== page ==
You can understand, then, how I did not much appreciate my dad's very matter-of-fact attitude towards the little walking dinners I called my friends. Dad was raised by a matter-of-fact generation, a generation that understood the obvious connection between animals and meat on a plate... a generation that understood that there was really only one way to get them from point A.the barnyard to point B. our gullets.
My pets had to die.
So as a child I wept for the chickens and dreaded butchering day. I drew pictures of my dad as a cruel executioner, looming with glistening, double-edged ax over a guileless, smiling chicken. I left these pictures on his pillow in the evening, but in the morning they were magnetized to the fridge and the chickens still died.
My dad, I was sure, had no heart.
Now, it never occurred to me at the time to protest all the way to the point of becoming a vegetarian. The truth is, I lived on a missionary base full of omnivorous, North American protestant evangelicals. There wasn't a vegetarian among them. I don't think I even heard of the term until I was maybe fifteen years old, on furlough. Even though my own heart was soft as butter, I still was hungry and liked meat; so I ate my fine-feathered and furry little friends. Later in life - when I actually had heard of vegetarianism - I kept right on eating meat. By then we had moved to a different house and no longer kept any animals, so I could easily put the harsh realities of some poor little creature's death out of mind as I chomped down on its tasty flesh. The hypocrisy did not bother me. Hypocrisy rarely ever bothers a hypocrite.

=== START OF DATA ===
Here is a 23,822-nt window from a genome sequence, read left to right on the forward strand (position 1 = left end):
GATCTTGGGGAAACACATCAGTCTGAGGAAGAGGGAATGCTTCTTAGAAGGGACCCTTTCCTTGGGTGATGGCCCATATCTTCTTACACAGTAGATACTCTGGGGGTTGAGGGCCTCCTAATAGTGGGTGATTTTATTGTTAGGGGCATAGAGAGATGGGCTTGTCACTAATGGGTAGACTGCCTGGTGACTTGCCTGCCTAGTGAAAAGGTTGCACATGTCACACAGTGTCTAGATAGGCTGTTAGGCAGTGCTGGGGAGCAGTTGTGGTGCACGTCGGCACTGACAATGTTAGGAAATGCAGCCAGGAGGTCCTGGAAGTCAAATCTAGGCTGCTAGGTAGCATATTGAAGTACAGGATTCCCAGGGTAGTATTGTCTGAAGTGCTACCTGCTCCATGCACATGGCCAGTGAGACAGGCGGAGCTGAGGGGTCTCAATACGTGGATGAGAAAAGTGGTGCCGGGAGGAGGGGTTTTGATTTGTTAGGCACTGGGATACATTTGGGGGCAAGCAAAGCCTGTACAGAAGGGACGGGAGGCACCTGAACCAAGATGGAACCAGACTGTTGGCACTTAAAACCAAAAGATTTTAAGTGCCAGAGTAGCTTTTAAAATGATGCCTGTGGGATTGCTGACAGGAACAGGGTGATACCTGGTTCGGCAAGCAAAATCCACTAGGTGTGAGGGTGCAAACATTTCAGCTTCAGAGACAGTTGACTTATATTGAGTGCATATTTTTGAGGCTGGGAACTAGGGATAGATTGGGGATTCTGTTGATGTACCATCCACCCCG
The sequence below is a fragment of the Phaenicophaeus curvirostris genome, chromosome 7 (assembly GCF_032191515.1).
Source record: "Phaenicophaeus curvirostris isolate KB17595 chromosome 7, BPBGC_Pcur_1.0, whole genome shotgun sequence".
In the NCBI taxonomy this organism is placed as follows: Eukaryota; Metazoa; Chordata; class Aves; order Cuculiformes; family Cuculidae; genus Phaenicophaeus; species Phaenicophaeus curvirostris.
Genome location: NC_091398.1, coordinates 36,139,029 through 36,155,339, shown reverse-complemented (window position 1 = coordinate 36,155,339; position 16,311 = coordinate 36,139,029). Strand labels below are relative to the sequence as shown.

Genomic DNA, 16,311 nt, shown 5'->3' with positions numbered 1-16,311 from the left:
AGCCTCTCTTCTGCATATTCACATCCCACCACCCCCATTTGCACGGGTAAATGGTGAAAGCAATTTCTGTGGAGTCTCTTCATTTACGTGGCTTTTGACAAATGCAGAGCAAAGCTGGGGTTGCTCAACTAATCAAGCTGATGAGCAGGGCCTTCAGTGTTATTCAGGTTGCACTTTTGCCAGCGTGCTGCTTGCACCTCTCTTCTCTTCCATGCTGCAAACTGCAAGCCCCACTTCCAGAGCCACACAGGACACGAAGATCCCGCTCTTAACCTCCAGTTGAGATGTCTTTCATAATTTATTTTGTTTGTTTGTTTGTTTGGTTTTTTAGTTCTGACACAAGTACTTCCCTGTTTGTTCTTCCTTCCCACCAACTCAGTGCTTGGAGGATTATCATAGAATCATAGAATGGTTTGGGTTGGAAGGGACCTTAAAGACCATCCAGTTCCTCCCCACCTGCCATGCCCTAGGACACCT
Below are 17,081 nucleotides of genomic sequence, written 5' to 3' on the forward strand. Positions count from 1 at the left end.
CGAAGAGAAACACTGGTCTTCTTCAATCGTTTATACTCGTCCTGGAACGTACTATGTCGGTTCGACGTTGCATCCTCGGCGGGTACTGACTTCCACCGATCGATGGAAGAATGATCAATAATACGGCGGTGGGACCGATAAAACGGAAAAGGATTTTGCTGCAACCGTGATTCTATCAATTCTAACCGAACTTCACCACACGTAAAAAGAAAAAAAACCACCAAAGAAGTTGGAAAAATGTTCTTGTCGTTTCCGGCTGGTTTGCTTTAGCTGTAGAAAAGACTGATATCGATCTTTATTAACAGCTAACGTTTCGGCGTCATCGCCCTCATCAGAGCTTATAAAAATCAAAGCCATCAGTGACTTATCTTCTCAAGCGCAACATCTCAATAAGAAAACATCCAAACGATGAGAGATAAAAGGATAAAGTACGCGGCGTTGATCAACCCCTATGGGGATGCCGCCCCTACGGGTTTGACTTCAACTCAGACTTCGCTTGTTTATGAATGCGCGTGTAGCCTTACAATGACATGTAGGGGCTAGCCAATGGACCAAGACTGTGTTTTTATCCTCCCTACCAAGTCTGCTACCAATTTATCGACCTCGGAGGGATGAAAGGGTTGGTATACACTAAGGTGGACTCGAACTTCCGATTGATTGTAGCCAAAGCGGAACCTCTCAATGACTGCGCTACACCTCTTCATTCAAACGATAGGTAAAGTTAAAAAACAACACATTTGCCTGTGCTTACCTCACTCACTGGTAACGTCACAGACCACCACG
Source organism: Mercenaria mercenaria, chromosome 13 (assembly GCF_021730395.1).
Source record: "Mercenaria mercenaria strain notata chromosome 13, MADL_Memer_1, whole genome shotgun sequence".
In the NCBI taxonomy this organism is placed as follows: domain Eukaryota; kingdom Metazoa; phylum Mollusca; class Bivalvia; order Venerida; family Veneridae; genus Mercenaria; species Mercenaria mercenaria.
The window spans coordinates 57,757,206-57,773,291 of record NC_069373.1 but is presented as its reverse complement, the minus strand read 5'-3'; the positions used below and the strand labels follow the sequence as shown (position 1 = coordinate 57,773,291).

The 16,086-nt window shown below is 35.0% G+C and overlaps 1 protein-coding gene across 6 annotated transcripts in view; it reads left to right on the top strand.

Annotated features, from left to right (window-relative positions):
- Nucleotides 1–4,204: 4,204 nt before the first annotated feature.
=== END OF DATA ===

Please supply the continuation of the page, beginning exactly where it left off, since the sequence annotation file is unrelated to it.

In time, I also learned a thing or two. I learned that my dad is one of the kindest, gentlest men that I know - a model of compassion. I learned that death is in fact a part of life, and that all creatures kill in order to live (With the exception, of course, of fruititarians, who only eat fruit that has actually fallen from the tree. Beautiful people, those fruititarians - even if they do only exist in the movie Notting Hill).
I do my best, these days, to buy organic, free-range meat, and I try to eat more fruits, grains and vegetables. Sometimes, I even think about "converting" to vegetarianism. But I don't. Because I am still a hypocrite. It is a harsh, cruel, and often unkind world. Sometimes you just have to make the best of it, and hope to create more than you destroy.